Cultural organizations around the state will soon have the opportunity to have trained facilitators help manage the process of creating a disaster plan for their institutions, thanks to a recent grant awarded to the Maine State Museum from Jane’s Trust. The project will include two rounds of facilitated planning, from September –December and again from February–May.
The Maine State Museum has long recognized that disaster planning is a bit of administrative housekeeping that cultural organizations all too frequently put off until disaster strikes, and a year ago it took the lead in helping address this situation by forming the Cultural Emergency Resource Coalition (CERC: Maine). CERC is a collaborative effort with the Maine Emergency Management Agency and several cultural agencies and conservators, including the Maine State Library, the Maine State Archives, the Maine Historic Preservation Commission, and the association Maine Archives and Museums. In its first year CERC focused on surveying Maine’s cultural community to evaluate the state of disaster planning, developing three levels of disaster planning benchmarks and resources to help streamline disaster planning for institutions of various sizes and complexity, and sponsoring disaster planning workshops.
With the Pejepscot Historical Society agreeing to act as a beta site, CERC is developing a facilitation guide that outlines, meeting by meeting, the process for a cultural organization to develop a solid disaster plan that meets the identified benchmarks. CERC is also working with FEMA to schedule a FEMA Corps team in Maine. After receiving training in using the guide and in issues facing cultural organizations, the team will go into the field and work directly with several of Maine’s libraries, museums, town offices, archives and other collecting institutions, helping them develop disaster plans.
Organizations interested in participating in the program may apply online through the CERC website (under the Write Your Own Disaster Plan tab). Participants will be selected to represent a broad range of institutional sizes, geographical locations, collections types, and building construction. For more information about this project, visit the CERC website or contact Ellen Dyer, CERC: Maine Coordinator, at CERC.Maine@gmail.com or (207) 287-6696.
Over the course of two days, panels will feature a variety of approaches to emergency preparedness. (See the action-packed agenda here). The very first session on Tuesday, April 22, at 8:30 am, includes a panel entitled Talking with the Firefighter, Listening to the Museum Director. Led by Ellen Dyer (Cultural Emergency Resource Coalition), Heidi Leinonen (Lincoln County Emergency Management Agency), and Julia Clark (Curator of Collections at the Abbe Museum and Assistant Fire Chief of the Orland Fire Department), this panel will look at priorities, responsibilities, and communication needs of emergency responders and cultural stewards.
Those who are interested in attending the conference can register at the door.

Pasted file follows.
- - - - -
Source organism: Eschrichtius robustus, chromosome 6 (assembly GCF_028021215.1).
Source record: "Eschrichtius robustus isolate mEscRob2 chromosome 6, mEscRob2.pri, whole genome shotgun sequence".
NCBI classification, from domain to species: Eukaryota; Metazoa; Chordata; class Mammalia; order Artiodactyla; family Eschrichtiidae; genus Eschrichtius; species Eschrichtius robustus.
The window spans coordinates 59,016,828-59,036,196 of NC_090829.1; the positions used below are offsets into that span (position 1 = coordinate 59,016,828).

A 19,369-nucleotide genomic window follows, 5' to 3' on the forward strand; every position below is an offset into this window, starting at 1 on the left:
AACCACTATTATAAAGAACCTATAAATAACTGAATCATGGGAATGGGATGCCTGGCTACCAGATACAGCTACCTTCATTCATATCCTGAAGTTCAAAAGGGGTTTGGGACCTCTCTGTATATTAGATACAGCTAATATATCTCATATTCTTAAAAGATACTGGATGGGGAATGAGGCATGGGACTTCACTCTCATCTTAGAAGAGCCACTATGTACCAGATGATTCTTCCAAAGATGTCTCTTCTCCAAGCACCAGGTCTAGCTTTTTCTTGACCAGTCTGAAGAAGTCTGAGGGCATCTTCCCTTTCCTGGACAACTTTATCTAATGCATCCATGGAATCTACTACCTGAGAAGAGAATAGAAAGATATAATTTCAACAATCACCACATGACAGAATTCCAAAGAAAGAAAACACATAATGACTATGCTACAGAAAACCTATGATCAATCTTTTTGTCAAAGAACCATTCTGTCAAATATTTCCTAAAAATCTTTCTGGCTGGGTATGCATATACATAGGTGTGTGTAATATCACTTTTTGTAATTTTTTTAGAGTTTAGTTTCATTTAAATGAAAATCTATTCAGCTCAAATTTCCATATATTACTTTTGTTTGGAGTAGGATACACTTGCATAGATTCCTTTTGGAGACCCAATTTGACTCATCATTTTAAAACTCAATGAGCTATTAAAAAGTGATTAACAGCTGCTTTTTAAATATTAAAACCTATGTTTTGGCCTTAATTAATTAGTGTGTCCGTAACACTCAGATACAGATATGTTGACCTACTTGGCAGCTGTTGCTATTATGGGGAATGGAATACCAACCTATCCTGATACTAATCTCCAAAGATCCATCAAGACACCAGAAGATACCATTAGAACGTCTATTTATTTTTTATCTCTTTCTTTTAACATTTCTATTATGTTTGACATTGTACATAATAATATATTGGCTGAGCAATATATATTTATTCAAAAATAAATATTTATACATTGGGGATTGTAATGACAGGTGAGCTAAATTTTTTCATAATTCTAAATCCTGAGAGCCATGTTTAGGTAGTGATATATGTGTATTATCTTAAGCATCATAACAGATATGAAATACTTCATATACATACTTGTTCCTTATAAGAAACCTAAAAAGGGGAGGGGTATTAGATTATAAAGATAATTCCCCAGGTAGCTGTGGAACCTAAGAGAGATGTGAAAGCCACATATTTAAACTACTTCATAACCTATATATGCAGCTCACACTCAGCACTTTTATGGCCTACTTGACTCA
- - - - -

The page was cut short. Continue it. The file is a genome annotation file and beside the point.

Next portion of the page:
Delegates from Maine have been hard at work following our April forum in Philadelphia. Participant Dwane Hubert of the Maine Emergency Management Agency (MEMA) was able to allocate $45,000 of MEMA’s Homeland Security funds to a grant to the Maine State Museum for cultural disaster preparedness. The grant will enable the Museum to hire a part-time coordinator who will create training and disseminate information about disaster preparedness to both cultural institutions and emergency responders. Funding will also cover the development of a website, purchase of supplies, and a few training sessions across the state.
A steering committee, consisting of representatives from the Maine State Museum, Maine State Library, Maine State Archives, Maine Historic Preservation Commission, Maine Emergency Management Agency, two conservators who serve on the AIC-CERT team, and the head librarian from Scarborough, ME, had actually met once, agreeing to lay the foundation for Maine’s cultural heritage emergency network with no funding in hand. Then Dwane and MEMA came through with the grant. The committee is called the “Cultural Emergency Response Coalition” or CERC – Maine.
Kate McBrien, Curator of Historic Collections at the Maine State Museum, said the April forum “was just the catalyst we needed to start a program in Maine.” We are delighted to oblige! For more information, contact Kate at Katherine.McBrien@maine.gov.
Last week we held our first forum in Philadelphia, where state cultural stewards and their respective state emergency managers met, many for the first time. Participants seemed to embrace the more informal design of the forum, which resulted in lively and enlightening discussion. Participants were asked what the best part of their forum experience was, and here are some of their responses:
“Just talking and listening to others and gaining knowledge from their experiences. And that I was not alone…we all have funding and personnel shortages, but are still moving forward with disaster planning.”
“Group discussions and exercises. During these sessions we identified we are more alike than different. We were able to see steps to improve supporting the whole community.”
“Getting to know emergency management better – both their lingo and structures and their people.”
“Everything, but mostly the network that was built thanks to the way the workshop was designed. The constant change from group to group makes you aware of really who are the people around you.”
“Working with my state partners, as we were able to begin discussing plans for moving forward. Also, hearing about other state models was interesting; the entire scope of these collaborations was new to me.”